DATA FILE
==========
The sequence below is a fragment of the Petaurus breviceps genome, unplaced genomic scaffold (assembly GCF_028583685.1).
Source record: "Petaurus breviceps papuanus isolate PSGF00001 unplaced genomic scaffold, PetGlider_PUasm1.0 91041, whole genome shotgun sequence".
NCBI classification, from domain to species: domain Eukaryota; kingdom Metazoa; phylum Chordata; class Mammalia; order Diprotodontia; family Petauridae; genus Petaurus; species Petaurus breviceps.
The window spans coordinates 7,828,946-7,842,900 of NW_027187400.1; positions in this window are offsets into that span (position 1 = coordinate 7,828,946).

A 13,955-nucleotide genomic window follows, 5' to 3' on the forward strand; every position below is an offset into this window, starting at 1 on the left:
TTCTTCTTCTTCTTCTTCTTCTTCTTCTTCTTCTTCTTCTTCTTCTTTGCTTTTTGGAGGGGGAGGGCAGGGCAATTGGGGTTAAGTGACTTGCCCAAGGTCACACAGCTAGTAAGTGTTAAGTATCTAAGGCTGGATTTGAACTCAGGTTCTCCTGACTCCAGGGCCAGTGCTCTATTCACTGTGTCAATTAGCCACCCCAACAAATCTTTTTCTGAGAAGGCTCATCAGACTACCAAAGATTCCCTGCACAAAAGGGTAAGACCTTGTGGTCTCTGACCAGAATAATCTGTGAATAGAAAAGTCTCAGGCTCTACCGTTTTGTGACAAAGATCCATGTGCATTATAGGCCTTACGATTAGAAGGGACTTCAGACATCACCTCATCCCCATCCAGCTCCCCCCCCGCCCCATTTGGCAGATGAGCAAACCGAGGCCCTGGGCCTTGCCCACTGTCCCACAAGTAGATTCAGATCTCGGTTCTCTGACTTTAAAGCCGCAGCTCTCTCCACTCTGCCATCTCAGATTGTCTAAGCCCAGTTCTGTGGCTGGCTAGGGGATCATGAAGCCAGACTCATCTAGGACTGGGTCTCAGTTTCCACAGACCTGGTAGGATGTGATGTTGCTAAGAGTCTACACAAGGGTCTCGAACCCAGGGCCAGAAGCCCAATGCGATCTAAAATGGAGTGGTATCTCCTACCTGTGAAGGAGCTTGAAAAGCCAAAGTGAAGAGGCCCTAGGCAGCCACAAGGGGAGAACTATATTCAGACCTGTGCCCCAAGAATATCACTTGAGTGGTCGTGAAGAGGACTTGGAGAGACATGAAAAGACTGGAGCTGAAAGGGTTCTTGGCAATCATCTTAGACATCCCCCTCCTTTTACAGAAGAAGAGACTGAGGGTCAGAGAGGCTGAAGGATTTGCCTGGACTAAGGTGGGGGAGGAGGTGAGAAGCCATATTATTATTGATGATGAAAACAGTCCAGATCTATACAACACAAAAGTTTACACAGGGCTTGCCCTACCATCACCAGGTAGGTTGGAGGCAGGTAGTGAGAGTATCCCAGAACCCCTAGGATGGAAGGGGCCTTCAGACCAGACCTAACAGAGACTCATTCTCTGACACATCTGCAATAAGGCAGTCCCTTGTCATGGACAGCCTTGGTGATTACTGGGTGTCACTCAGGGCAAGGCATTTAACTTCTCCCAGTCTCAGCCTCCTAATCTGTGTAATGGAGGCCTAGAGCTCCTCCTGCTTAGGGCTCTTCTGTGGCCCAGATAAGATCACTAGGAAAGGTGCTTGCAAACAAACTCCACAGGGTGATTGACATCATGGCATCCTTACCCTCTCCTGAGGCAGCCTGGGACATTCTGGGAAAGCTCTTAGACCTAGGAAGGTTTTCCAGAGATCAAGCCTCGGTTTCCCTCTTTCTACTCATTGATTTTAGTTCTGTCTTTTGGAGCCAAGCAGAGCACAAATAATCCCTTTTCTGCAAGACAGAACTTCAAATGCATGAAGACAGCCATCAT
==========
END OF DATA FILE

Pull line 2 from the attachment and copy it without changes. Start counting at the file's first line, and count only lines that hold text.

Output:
Source record: "Petaurus breviceps papuanus isolate PSGF00001 unplaced genomic scaffold, PetGlider_PUasm1.0 91041, whole genome shotgun sequence".